Congress is again threatening to shutdown the government. Republicans and Democrats have yet to agree to an annual budget. The deadline for an agreement is 11:59 p.m. on Sept. 30. If an agreement is not reached, the government will be shutdown.
The Defense Department is shielded from certain aspects of the shutdown, but it is certainly not completely protected. Below are some basic answers to common questions that military members and their families are asking about the shutdown.
Editors Michael Hoffman and Amy Buschatz will hold a question and answer sessions with readers on Military.com's Facebook page at noon EST on Thursday for those with any further questions.
Will servicemembers get paid?
Servicemembers will receive their Oct. 1 pay checks even if a shutdown occurs because the checks are issued on Sept. 30. Then it depends how long the shutdown lasts. Payments could be delayed, especially for those who receive mid-month pay checks, if the shutdown lasts for an extended period. The government must reopen by Oct. 9 in order for mid-month checks to be issued. Congress must provide funding in order for troops and federal workers to be paid.
Should I show up to work on Tuesday?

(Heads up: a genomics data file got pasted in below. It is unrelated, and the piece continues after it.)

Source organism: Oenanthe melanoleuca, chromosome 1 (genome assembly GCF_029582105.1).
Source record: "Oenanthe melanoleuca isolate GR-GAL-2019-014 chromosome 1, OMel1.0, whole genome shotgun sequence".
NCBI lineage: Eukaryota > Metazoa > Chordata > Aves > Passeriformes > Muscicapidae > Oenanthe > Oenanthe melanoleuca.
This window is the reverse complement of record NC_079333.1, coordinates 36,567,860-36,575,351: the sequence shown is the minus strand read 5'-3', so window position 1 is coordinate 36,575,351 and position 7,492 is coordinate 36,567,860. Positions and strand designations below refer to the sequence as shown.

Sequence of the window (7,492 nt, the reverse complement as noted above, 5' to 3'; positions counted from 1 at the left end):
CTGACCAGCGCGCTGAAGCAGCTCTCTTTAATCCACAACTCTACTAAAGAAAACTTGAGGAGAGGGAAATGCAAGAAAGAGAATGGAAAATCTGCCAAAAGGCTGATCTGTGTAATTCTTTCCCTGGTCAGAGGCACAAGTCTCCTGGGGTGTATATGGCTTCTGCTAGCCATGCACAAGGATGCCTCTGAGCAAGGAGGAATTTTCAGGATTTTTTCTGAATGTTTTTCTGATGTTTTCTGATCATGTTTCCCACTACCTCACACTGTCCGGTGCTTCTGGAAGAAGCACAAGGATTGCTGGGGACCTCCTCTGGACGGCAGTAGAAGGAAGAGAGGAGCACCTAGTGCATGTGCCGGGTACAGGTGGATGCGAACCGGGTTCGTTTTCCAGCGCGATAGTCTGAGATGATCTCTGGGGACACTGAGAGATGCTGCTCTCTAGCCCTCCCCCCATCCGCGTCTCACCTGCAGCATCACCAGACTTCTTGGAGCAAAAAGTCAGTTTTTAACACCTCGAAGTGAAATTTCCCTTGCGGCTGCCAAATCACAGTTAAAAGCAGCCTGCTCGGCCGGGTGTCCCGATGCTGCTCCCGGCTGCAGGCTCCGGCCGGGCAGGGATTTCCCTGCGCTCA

If you are a servicemember, yes. If you are a civilian, yes. However, Defense Department civilians could be sent home. Active duty military members will not receive days off even in the case of a shutdown.
Will I continue to receive my GI Bill education benefits?
Stay in school. A government shutdown will not affect servicemembers’ education benefits as it’s not funded by annual appropriations.
Will retirees be paid?
A government shutdown will not halt retiree or survivor checks. Like GI Bill education benefits, the government does not use annual appropriations to fund these payments.
Will bases services shut down?
The commissaries on base could see reduced hours similar to when civilians were furloughed. Service officials said they expect to keep the Exchanges open. As for military housing, it depends on if you live on civilian owned housing or government owned and operated. The civilian operations will not be affected, but those living on the government owned housing could see services cut. Hours at golf courses and pools could also be reduced or closed.
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